Which is why I was so taken by the third of Clark’s guests at the podium. Pelysis is a company in Richmond that is minute compared to the port or natural gas industry, but it represents in many ways the kind of business that one would expect to emerge from a city that has its roots as a transportation gateway. Pelysis provides training solutions to airlines and related businesses around the world, including Boeing, Air Canada, Canadian Helicopters, and COMAC. I know very little about the business, but it is intuitive that such a business would have started in a transportation gateway. At the same time, it is apparent that the company’s viability in the long term does not rely on the success of that gateway but on its ability to service clients anywhere in the world.
The long-term success of the Asia-Pacific gateway, therefore, will depend not only on traditional “transit” functions of the gateway, but increasingly on the broader idea of a “gateway economy” — wealth-creating activities that are based on the gateway qualities of our unique location which can thrive even if the gateway itself becomes less important.
In practical terms, it means doing more with the province’s unique connections to Asia. Even though Vancouver is the most Asian city outside of Asia, there are relatively few regional head offices of Asian companies in the city. While there is a steady flow of Asian business leaders through the Lower Mainland, little business activity seems to result from these visits. And when major conference planners look for venues to hold “Asia Pacific”-themed events, do they think Vancouver?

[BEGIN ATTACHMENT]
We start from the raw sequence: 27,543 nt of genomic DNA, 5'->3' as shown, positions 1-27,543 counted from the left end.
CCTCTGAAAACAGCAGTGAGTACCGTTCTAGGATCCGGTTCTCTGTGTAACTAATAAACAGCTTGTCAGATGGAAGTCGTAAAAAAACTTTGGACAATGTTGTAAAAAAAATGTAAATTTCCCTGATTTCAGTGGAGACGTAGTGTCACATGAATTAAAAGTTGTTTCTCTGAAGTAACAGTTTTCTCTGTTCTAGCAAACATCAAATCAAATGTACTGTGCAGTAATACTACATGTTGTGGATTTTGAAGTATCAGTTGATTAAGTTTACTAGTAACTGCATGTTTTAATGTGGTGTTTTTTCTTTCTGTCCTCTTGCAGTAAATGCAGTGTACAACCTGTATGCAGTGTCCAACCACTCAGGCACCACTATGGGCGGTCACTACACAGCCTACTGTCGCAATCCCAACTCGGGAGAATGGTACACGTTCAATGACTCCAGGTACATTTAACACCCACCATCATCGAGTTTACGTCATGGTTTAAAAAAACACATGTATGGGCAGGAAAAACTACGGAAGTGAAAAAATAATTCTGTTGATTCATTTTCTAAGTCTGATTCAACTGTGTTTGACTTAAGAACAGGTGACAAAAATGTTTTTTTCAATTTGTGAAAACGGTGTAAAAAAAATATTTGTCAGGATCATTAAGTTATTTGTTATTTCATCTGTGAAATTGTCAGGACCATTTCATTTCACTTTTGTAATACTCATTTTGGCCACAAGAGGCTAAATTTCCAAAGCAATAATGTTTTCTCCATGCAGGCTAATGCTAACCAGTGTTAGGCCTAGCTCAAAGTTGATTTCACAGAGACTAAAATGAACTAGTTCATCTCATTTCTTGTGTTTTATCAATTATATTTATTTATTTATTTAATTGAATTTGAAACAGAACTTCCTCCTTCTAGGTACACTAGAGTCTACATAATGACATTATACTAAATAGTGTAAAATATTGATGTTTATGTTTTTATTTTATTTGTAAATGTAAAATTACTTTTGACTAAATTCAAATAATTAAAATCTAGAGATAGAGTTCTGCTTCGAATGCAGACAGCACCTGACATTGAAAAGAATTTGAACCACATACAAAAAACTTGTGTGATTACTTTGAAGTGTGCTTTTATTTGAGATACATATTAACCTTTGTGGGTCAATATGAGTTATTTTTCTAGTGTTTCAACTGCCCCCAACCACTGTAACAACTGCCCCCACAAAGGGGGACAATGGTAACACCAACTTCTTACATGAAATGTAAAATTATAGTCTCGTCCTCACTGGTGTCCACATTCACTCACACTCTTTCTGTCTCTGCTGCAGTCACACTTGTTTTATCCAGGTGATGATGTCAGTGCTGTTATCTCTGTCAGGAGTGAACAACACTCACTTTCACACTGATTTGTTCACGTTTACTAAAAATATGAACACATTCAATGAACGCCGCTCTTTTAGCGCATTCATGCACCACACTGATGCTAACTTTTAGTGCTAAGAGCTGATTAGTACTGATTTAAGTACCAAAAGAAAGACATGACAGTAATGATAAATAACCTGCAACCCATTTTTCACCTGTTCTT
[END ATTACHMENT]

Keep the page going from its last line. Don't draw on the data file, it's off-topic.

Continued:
The underdevelopment of our Asia connections extends to the cultural sphere. We may have some of the finest Chinese food, the most innovative Indian cuisine, and the best value-for-money sushi in the world, but we do not have a major Asian cultural institution in the heart of downtown Vancouver — an institution which reflects the importance of the Asian presence in B.C. for the whole of the city, not just for the Asian community.
There are of course many fine examples of Asian heritage preservation and promotion across the Lower Mainland, but the true significance of Vancouver as an Asian city will only become apparent when the focus is on its contemporary connections to Asia, rather than on tokens of Asian heritage.
In the same way that gateways can rise and fall with the passage of time, the unique advantage of B.C.’s ties to Asia can also be eroded. There is, after all, nothing magical about having a large number of citizens with Asian ancestry. Unless we build tangible business, political, and cultural ties with Asia — for the benefit of all British Columbians — the Asian character of this province will become little more than a matter of demographics and historical curiosity.
Yuen Pau Woo is President and CEO of the Asia Pacific Foundation of Canada